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New study puts focus on early symptoms of Huntington’s disease

Åsa Petersén and Sanaz Gabery sitting in stairwell
Åsa Petersén and Sanaz Gabery (Photo: Agata Garpenlind)

Psychiatric and cognitive symptoms emerge at an early stage in Huntington’s disease. However, research so far has mainly focused on movement impairment, a symptom associated with the more advanced stages of the disease. A new study from Lund University in Sweden now shows that the emotional brain - the limbic system - is affected earlier in the course of the disease, and should therefore be given more attention in the development of new treatments.

Huntington’s is a fatal illness with no treatment to slow its course. The new research findings provide knowledge about where the early changes take place in the brain. This is important for the development of new treatments which, according to the researchers, should target the earliest disease-related changes.

“Our results show that the emotional brain is affected at an early stage, and that this can contribute to the development of psychiatric and cognitive symptoms, which are the most difficult for the patients and their relatives. It is not only nerve cells that are affected, but also other cells, oligodendrocytes, which enable communication between different parts of the brain, that are affected early in the course of the disease”, explains Åsa Petersén, professor of neuroscience at Lunds University and senior consultant in psychiatry at the Huntington Centre in Lund.

Huntington’s disease is caused by a known genetic mutation that results in the production of a protein known as mutant huntingtin in all the cells of the body. However, only certain cells are very sensitive to the protein mutation and these are in specific areas of the brain.

“It is still a mystery why certain cells are sensitive to the protein mutation and why the disease starts to break out at a certain time, even though it was there all along. However, our study shows for the first time that changes in the oligodendrocytes in the emotional brain are expressed in the brains of individuals suffering from Huntington’s disease”, says researcher and first author of the study, Sanaz Gabery.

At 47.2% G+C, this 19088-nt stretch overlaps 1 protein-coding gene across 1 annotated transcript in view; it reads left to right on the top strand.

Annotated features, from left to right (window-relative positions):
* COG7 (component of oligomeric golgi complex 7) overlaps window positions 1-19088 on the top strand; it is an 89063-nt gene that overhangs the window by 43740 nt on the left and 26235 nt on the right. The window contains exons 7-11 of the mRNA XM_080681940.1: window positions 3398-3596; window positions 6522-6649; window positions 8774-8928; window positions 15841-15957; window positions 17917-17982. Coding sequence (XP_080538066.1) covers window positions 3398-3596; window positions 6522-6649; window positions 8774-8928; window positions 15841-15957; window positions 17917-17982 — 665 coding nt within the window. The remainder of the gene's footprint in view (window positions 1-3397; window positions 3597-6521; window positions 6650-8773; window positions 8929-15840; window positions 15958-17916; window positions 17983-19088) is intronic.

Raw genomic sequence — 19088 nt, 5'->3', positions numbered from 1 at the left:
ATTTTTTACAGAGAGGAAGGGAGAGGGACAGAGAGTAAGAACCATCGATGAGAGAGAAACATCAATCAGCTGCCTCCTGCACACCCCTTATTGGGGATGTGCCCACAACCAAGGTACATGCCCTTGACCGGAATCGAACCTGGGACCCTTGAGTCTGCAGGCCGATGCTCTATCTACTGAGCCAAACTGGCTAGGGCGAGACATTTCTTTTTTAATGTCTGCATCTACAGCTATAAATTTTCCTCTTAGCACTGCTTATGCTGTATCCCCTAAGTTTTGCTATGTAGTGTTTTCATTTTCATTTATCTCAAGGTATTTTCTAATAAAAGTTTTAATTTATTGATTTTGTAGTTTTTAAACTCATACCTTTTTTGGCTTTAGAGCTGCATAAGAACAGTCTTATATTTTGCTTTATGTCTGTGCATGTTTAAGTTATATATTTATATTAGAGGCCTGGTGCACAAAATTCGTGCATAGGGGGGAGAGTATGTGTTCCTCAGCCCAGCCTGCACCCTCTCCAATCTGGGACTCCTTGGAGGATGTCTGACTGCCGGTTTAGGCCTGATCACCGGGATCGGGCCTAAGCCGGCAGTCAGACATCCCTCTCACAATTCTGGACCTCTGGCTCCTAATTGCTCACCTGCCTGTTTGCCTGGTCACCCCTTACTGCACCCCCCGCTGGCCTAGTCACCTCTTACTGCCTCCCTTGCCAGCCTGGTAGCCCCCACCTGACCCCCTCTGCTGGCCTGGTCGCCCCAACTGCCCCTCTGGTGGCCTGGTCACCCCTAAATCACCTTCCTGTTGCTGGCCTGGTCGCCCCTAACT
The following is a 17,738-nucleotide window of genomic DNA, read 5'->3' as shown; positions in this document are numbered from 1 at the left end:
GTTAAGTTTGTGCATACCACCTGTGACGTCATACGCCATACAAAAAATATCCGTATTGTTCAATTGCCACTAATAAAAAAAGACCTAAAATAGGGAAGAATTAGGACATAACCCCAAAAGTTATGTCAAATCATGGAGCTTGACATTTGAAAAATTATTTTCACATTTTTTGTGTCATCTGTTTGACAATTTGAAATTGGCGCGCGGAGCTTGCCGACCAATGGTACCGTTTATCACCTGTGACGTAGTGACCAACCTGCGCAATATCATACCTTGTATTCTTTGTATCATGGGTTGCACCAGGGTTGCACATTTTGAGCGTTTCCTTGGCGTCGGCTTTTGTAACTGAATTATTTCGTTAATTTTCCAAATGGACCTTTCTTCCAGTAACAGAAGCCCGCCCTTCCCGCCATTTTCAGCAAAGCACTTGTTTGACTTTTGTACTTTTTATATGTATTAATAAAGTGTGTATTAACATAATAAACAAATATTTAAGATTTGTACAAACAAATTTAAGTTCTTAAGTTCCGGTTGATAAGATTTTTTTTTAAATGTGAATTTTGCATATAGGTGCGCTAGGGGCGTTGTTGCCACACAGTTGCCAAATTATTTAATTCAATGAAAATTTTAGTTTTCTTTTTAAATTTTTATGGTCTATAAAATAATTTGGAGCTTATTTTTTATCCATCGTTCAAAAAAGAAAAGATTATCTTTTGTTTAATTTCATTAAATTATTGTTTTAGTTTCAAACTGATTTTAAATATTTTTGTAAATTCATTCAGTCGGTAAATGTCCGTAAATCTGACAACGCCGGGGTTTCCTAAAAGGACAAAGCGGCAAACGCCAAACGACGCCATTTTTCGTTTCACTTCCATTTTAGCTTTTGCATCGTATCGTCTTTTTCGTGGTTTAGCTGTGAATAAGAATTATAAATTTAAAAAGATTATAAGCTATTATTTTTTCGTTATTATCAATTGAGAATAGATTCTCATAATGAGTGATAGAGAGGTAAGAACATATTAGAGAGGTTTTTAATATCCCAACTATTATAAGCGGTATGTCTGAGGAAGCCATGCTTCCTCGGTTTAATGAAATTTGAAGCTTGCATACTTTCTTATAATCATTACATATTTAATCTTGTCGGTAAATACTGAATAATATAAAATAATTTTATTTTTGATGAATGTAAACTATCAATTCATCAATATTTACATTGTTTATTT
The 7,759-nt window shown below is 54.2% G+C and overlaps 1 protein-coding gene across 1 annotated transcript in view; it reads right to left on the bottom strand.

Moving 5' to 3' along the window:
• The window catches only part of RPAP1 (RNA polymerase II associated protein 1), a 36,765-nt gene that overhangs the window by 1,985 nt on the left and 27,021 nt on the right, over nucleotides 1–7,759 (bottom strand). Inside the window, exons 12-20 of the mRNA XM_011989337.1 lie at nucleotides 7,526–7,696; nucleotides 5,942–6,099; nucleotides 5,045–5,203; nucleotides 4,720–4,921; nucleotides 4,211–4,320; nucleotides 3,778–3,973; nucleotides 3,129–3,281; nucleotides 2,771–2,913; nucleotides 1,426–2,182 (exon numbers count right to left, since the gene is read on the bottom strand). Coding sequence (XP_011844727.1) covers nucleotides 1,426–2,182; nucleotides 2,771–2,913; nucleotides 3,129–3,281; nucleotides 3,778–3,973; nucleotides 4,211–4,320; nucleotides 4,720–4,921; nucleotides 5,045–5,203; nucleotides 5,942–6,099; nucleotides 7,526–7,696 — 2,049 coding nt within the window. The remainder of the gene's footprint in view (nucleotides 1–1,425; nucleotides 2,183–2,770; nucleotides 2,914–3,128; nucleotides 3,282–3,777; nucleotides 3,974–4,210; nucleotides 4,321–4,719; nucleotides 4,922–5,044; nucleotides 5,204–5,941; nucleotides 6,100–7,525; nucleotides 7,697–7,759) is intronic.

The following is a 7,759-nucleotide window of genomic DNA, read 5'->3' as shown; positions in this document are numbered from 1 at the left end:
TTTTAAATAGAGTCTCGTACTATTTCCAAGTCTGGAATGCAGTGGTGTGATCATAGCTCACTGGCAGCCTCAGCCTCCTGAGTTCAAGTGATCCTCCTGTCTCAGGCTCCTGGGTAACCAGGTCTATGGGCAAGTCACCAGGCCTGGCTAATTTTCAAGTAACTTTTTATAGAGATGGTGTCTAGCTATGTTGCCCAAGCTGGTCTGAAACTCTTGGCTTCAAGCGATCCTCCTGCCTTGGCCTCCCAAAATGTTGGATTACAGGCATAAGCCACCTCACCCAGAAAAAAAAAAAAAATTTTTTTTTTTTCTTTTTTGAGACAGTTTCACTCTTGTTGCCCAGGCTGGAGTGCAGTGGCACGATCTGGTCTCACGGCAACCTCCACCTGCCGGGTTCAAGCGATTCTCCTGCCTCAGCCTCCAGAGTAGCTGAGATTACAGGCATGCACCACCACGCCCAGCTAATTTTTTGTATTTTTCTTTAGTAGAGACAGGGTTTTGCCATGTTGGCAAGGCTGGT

The researchers believe that previous research focused too much on the typical movement impairments associated with Huntington’s disease and the link to effects on the movement control centre.

“The emotional brain and cells other than just nerve cells are affected by the development of Huntington’s disease. The nerve-fibre system in the emotional brain is already reduced before the typical movement impairments emerge. The changes consist of damage to myelin, i.e. the insulation system in the white matter of the brain, which is important for information transfer, and an effect on genes that are important for oligodendrocytes’ identity and function”, explains Åsa Petersén.

“Today, many researchers are focused on reducing the levels, and thereby the effect, of the disease-inducing mutant huntingtin in the nerves cells and in the brain’s movement control centre. But our findings indicate that there is also a need to examine the white matter in the emotional brain. Why are oligodendrocytes sensitive to mutant huntingtin? Is it possible to slow down Huntington’s disease by affecting the changes that we have identified?”



Åsa Petersén, professor of neuroscience at Lund University and senior consultant in psychiatry at the Huntington Disease Centre in Lund, Psychiatry Skåne
+46 709422930
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Sanaz Gabery is a postdoc funded by the Swedish Brain Foundation. Åsa Petersén was named as the 2020 Wallenberg Clinical Scholar by the Knut and Alice Wallenberg Foundation. The study is also funded by support from the Swedish Research Council, ALF/Region Skåne, Neuro, the Faculty of Medicine at Lund University and through other support via the international collaboration.

About the study

The study is a successful multi-year collaboration between Åsa Petersén's research team and researchers in Australia with the LU Faculty of Medicine’s new honorary doctor Glenda Halliday, University of Sydney; Professor Nellie Georgiou-Karistianis and her team at Monash University, Melbourne; Professor Catriona McLean, Alfred Hospital, Melbourne, as well as Associate Professor Mahmoud Pouladi and his team at the National University of Singapore and the University of British Columbia, Vancouver. 

Unique post-mortem human tissue has been received from the Sydney Brain Bank, Neuroscience Research Australia, the New South Wales (NSW) Brain Tissue Resource Centre at the University of Sydney, and the Victorian Brain Bank, Melbourne.